Terri Farley writes
Terri Sprenger Farley, who wrote her first novel at age 8, was inducted into the Nevada Writers Hall of Fame this month. As Terri Farley, she is the author of Avon’s 24-volume Phantom Stallion young adult series of books, which describe events in the lives of Samantha “Sam” Forster” and a wild stallion named Phantom. In addition, she has written innumerable magazine articles and a number of romances under the name Tess Farraday. Her website is at www.TerriFarley.com.
Why do you write?
Because I can’t not write. Because I’ve been writing since I was 8 years old, and it’s better than a lot of addictions. I just have never tried not to, so I’ve just always written.
Why do you write the kind of things you write?
I’ve always liked wild horses, and I’ve always liked horses. I fell in love with Nevada when I was on a 10-day cattle drive across the Black Rock Desert, Soldier Meadows to Ravendale, California. You know, I’m a fourth generation Californian, but when I got out there on the range and how it smelled, the sage smelled after the rain—for 10 days I didn’t do anything but ride a horse and be out in the elements. And for the first time, in Nevada, I saw wildflowers that were about as big as my little fingernail, and I’d always thought that was just barren land out there. And so, you know, I fell in love with that, and I had to start writing about it, and then I got my idea for the Phantom Stallion series out there, too. One day we were following the herd very early in the morning, and it’d been really rainy the night before. It almost washed us out of our tent. There was steam rising up off the desert, and I looked down this little slot canyon, and I thought I saw a white horse. Just as I saw that white horse, cows broke from the herd and my cow pony, Ace, who is a lot better cow pony than I am a cowgirl, took off after it, and when we went back, there was nothing there. So I kind of got that [Phantom Stallion] idea, and I kept ideas in recipe boxes for about two or three years. I mean, I had five recipe boxes full of ideas for the Phantom Stallion book, and when I finally sent it in, and it was accepted, they asked me to do a series instead of a single title book. And I was ready to do it because I had all those ideas stockpiled.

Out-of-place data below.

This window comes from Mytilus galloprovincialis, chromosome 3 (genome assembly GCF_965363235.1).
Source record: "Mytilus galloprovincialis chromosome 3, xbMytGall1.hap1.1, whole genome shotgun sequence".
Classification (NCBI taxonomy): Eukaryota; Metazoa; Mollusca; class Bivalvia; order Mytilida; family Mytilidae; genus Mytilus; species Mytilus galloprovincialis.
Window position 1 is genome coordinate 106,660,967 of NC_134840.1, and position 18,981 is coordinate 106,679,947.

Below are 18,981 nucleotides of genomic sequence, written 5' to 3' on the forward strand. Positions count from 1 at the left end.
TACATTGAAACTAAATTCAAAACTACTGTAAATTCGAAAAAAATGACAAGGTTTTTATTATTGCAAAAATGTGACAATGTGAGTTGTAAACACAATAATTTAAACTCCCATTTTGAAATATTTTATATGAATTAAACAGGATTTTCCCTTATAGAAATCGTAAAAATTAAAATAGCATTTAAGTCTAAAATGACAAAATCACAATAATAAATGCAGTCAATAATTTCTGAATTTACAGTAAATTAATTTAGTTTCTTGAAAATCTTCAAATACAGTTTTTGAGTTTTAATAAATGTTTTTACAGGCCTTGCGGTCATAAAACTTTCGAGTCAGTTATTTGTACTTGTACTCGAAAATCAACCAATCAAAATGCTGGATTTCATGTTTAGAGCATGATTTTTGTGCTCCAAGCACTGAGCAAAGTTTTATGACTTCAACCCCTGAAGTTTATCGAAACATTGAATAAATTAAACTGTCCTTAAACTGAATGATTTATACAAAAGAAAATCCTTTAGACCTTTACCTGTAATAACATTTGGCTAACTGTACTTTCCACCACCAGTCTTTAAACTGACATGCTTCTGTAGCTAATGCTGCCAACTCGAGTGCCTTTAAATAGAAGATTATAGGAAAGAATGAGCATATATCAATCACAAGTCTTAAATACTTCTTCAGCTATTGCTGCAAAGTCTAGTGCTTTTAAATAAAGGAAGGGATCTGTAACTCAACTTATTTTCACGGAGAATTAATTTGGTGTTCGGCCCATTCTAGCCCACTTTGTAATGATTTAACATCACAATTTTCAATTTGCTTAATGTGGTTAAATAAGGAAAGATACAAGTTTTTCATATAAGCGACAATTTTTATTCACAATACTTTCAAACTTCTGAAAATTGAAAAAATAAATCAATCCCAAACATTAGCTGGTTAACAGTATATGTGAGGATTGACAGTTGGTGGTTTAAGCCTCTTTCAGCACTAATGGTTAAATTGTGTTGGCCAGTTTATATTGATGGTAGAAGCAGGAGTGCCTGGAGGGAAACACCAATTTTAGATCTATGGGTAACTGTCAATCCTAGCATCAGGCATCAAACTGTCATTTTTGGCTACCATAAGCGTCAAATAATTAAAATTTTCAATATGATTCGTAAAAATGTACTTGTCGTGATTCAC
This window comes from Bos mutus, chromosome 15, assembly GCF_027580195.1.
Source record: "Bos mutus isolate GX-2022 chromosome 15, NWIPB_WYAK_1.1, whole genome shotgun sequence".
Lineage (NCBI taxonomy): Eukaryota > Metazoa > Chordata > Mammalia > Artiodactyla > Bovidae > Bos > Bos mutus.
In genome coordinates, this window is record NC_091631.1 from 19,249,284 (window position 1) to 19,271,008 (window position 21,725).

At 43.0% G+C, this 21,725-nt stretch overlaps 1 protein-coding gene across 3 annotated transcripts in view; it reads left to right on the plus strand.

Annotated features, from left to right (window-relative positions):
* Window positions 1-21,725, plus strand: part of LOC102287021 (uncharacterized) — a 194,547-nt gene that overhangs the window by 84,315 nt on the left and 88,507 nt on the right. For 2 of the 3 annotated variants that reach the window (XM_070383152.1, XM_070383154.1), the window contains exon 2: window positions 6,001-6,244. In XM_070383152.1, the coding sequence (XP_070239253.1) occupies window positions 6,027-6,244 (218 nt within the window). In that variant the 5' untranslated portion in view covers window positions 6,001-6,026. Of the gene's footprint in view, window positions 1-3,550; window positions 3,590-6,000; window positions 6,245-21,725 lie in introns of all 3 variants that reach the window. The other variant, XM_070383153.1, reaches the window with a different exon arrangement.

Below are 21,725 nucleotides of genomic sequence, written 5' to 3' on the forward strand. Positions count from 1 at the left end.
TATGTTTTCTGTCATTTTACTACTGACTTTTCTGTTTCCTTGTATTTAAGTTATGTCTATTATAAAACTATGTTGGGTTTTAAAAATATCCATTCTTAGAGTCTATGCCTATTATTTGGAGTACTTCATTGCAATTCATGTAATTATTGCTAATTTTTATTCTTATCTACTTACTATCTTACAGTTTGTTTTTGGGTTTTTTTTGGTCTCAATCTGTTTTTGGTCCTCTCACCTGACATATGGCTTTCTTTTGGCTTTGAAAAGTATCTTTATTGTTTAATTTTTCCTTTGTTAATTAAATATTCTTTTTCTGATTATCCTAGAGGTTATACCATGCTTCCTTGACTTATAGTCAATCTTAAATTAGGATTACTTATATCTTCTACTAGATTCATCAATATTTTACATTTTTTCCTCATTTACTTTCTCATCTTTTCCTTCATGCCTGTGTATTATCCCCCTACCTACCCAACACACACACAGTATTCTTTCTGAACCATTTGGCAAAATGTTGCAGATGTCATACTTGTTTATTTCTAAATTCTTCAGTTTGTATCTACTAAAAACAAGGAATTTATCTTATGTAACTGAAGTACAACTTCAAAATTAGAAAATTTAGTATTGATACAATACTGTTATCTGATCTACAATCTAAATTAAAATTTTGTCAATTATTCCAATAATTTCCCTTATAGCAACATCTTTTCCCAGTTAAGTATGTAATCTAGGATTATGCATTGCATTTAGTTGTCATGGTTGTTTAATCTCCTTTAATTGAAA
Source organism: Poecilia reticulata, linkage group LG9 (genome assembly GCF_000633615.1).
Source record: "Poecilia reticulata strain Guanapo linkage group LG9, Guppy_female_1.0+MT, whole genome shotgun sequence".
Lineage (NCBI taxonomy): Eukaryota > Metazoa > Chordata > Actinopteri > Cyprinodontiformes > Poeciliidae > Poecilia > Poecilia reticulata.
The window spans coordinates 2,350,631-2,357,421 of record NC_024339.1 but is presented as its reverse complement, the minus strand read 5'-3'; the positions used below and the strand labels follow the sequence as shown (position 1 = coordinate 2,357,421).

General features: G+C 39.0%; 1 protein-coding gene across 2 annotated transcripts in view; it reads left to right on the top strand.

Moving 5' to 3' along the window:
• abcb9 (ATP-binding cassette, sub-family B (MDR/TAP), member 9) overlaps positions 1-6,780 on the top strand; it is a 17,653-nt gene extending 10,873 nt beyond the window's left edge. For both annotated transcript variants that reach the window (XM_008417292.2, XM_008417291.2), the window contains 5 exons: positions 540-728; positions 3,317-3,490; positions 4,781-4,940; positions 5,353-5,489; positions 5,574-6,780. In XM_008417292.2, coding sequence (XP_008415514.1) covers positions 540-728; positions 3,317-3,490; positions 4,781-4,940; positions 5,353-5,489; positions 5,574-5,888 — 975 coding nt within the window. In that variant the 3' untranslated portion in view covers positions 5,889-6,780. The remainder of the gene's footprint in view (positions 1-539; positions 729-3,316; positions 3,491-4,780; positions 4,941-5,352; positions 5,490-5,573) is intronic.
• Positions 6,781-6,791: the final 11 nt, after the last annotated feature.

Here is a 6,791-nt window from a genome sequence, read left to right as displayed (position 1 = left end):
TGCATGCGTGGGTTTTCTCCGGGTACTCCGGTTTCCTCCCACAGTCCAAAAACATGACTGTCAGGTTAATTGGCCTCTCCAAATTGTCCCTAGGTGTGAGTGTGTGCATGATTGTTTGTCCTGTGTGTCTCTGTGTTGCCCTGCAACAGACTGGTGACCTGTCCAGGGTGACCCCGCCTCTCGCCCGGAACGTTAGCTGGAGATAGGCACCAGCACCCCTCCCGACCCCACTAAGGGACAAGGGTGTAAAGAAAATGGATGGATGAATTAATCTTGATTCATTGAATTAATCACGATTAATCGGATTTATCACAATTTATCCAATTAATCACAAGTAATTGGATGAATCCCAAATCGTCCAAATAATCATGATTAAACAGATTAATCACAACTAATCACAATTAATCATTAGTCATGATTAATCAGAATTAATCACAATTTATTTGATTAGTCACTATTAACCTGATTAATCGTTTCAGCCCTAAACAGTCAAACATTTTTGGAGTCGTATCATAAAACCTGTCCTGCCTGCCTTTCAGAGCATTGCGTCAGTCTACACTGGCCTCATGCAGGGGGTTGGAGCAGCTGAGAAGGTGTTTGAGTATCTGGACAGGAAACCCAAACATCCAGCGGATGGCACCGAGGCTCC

Most little girls have a thing about horses, just like boys and dinosaurs. You turned it into a way of making a living.
I didn’t get over it. I wasn’t one of those kids that got over loving horses. I’ve always cared about them … and the older I got, the more the spirit of the wild horse and what it does for kids really touched me.
What lies ahead for you?
I’m still working on some books about the wild horses, not in the [Phantom Stallion] series. I want to continue to write about the wild horses because I think we’re in very serious danger of having them disappear. I’ve spent the last year and a half on the range and in courtrooms, and things are not good out there. … The herds are down to, [in] a lot of areas, non-viable numbers, genetically not viable numbers. If a disease comes through there …
Is there a non-fiction book on wild horses in you?
There is. There’s an awfully good one out there right now by Deanne Stillman called Mustang. But I would like to do that. I think probably I would reach more people doing fiction about them. However, I also want to write a nonfiction book for kids, and I’ve been working with a photographer who’s interested in doing that. But right now the production costs are so high that doing colored photographs for a children’s book is, they claim, prohibitive. But we’ll see. I’m not going to back off that one. I would like to do a nonfiction book. … I’m also writing a book, a suspense novel that takes place in what is now the St. Mary’s arts center in Virginia City, the old hospital, and it’s based very loosely on the legend of the waterbabies in Pyramid Lake. I’m transplanting things.